By John Chambless
Anyone who has taken on a home improvement project knows how the cost can spiral out of control. The Franklin Township Board of Supervisors confronted that fact at their Oct. 16 meeting when the issue of building footbridges in the township-owned Banffshire Preserve came up.
Supervisor Paul Overton has led the way on a long-term project to put public trails into the township's preserves. The rugged terrain of the Banffshire Preserve, located north of Chesterville Road, has proven to be a challenge, with several areas where walkers must cross small streams on the property. Overton detailed the costs and materials for the bridges at the meeting.
"My intention was always to have four bridges," Overton said -- three in Banffshire and one on the Keen Trail. The bridges, designed with two telephone poles laid across the stream and wooden planking nailed on top of them, have been complicated by several factors. The poles, which Overton hoped to have donated, have proven to be hard to find. When he did get nine donated, they proved to be so heavy that he had to call in outside help to move them to the preserve, at a cost of $600. It had been hoped that one of the bridges could be a Boy Scout project, but the weight and complexity of the project proved to be too much, so Overton had to rely on a group of volunteers.
Along the way, a bridge needed to be made wider and stronger to allow a Gator vehicle to use it, increasing the cost of the wooden decking. Bridges that are over a certain height are also required to have handrails, further adding costs. The cost for a basic foot bridge without handrails, Overton said, is $280.
One 22-foot bridge is completed, and a 32-foot bridge on the Keen Trail is in progress, Overton said. It needs ramps for access. "We've spent $1,900 on it so far, and I need $469 more to complete it," he told the board.
There's also a culvert that has collapsed on the maintenance access road in Banffshire, which would prevent emergency and maintence vehicles from getting into the preserve. A replacement pipe and installation will be around $500.
In the final total, Overton said he needed $3,231 to finish all the bridge installations this year before the ground freezes. Overton's term on the board is over in December. "This is my favorite project," he said, "and I'd like to wrap it up before I leave and invite the public in."
Supervisor John Auerbach confronted Overton on the issue, saying, "My issue with this is the scope of the project. We had agreed that we needed one 40-foot bridge into the preserve. I just recently found out that we need four bridges. I was shocked. I did not expect this."
Auerbach outlined total costs of $24,165 for all the work done so far in the township's preserves, including a new parking lot. The parking lot itself was budgeted at $10,000 and ended up costing $14,000. "We've spent all this money, and we're not done yet," Auerbach said. "I am not happy with overspending our budget like this."
Supervisor Penny Schenk criticized Overton as well. "You took on this major undertaking all by yourself and went off on this tangent without any concensus from the board," she said.
Overton apologized for the misunderstanding about the scope of the project, but noted that Goddard Park trails cost $160,000, "and it is being used all the time by the public. We have an opportunity to do something similar here. I apologize for the misunderstanding, but I am asking for the money to finish this project."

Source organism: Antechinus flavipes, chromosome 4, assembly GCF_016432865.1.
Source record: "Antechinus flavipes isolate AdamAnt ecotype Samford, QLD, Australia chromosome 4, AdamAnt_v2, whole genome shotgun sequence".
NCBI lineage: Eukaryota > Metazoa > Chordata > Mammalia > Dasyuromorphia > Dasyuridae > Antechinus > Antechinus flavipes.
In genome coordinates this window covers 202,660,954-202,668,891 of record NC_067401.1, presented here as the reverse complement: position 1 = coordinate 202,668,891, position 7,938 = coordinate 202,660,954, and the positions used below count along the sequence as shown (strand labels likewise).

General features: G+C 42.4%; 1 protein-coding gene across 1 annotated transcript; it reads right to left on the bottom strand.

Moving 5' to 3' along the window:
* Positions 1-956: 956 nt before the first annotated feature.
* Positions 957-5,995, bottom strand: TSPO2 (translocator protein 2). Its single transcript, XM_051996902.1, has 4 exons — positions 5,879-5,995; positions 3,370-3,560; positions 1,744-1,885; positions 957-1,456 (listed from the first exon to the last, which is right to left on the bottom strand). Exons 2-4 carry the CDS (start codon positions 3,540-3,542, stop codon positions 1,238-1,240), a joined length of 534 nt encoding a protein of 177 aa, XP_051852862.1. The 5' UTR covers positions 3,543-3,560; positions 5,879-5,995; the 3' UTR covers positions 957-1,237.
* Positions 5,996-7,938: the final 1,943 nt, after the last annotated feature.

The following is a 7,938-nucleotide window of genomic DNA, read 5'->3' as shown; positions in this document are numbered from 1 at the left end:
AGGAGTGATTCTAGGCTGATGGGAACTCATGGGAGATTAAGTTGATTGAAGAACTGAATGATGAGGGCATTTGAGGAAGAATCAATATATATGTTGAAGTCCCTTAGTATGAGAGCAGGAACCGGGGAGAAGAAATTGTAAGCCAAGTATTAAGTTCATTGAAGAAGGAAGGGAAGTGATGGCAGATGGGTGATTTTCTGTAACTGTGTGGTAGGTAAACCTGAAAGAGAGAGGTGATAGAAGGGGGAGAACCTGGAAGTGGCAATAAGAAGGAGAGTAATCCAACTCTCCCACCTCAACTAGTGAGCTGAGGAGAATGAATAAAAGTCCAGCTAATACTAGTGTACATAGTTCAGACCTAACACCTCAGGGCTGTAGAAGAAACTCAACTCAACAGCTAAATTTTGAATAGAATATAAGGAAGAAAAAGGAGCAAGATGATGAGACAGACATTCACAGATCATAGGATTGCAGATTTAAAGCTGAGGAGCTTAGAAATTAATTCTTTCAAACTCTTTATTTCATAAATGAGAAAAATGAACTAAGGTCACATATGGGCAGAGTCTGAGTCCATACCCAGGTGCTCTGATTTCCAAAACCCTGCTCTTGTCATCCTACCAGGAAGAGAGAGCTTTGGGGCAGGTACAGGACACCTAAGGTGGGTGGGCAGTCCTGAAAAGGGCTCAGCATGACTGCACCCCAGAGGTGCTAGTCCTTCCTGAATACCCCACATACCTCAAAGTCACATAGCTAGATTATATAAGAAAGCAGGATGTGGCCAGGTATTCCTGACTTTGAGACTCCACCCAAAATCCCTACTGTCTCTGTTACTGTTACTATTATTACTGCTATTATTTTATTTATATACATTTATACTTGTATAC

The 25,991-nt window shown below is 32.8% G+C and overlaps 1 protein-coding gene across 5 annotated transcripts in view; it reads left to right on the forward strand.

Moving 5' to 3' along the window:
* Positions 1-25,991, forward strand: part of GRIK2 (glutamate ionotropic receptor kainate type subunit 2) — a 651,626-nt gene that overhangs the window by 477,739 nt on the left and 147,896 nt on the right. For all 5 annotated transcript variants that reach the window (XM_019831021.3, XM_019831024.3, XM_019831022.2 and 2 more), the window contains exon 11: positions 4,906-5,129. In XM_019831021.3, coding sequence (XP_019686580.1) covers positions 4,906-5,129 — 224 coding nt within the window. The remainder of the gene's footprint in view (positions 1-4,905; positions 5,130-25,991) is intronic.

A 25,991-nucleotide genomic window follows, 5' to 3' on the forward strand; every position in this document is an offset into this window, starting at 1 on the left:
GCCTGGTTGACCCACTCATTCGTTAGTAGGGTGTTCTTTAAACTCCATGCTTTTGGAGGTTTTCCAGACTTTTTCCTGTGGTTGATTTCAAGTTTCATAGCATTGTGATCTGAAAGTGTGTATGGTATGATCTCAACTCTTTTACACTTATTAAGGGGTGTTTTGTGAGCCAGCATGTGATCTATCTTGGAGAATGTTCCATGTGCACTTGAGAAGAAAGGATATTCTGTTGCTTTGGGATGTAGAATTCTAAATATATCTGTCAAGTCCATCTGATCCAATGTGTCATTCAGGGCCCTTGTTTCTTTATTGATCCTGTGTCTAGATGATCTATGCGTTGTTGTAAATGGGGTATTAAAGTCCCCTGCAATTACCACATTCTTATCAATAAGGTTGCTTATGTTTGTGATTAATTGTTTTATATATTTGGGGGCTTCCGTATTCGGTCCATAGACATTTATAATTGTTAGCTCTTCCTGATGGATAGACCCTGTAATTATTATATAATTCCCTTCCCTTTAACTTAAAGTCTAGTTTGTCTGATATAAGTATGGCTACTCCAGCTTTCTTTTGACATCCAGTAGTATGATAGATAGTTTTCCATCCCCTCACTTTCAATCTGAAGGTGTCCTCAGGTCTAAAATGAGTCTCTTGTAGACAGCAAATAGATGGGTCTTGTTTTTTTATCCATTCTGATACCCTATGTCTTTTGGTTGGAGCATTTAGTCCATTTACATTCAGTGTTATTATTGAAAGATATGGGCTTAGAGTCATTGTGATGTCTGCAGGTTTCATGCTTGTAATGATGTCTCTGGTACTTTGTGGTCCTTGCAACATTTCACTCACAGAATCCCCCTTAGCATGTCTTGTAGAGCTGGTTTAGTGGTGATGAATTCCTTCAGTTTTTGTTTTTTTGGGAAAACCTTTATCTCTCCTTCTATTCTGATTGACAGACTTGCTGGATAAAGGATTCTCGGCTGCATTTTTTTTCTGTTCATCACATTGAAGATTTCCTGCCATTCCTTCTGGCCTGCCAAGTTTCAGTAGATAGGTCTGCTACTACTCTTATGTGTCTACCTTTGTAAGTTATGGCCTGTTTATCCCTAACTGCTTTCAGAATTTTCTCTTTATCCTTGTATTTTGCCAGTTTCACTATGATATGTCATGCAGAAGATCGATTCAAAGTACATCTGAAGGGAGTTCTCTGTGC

With the end of the budget year approaching, total dollar amounts are in flux, but Auerbach maintained, "I am concerned about spending this money now. I don't see the disadvantage of waiting until we get next year's budget done."
Both Auerbach and supervisor Eric Brindle agreed with Overton that the bridges needed to be completed at some point. "I can commit to accommodating it in next year's budget," Auerbach said.
Overton pointed out that there is $130,000 remaining in the park capital account, and suggested taking the $3,231 from there, instead of using the maintenance budget. That idea was rejected.
Several members of the public commented at the meeting that the Banffshire Preserve is beautiful, and that bridges are needed, particularly for mountain bikers.
Bob Gaston, of the Delaware Trail Spinners biking group, told the board that members had contributed volunteer labor for the trails project. "There's an equivalent trail done for one of your township neighbors, at a cost of $30,000 per mile, so in that context, this is very inexpensive," he said. "I feel you have a beautiful opportunity here, and I applaud you for moving forward on this."
Auerbach agreed, saying, "I think it's the most beautiful piece of land we have. I'd say to all the volunteers, 'Hang on -- we'll get it done.'"
The board also discussed the removal of the concrete silo that's still standing after the demolition of the J.G. West barn near the township building. The stone walls will be picked up by a contractor soon, and Auerbach recommended paying an additional $3,000 for the contractor to pull down the silo while he was at the site to collect the stone.
"I believe the price is low, and removing the silo will facilitate regrading," Auerbach said. The ramp that led to the former barn needs to be removed, along with the adjacent silo.
In a situtation that strongly resembled the cost overrun for the preserve bridges, Auerbach was told that the budget for the barn demolition was overspent by $19,000, and asking for another $3,000 was not in the budget.
"I object to the scope of this project," Overton told Auerbach.
Supervisor Nan Latimer suggested that the silo removal should be budgeted for next year, and Auerbach ultimately agreed.
"We'll defer this to next year's budget," he said. "We don't have it in the budget right now."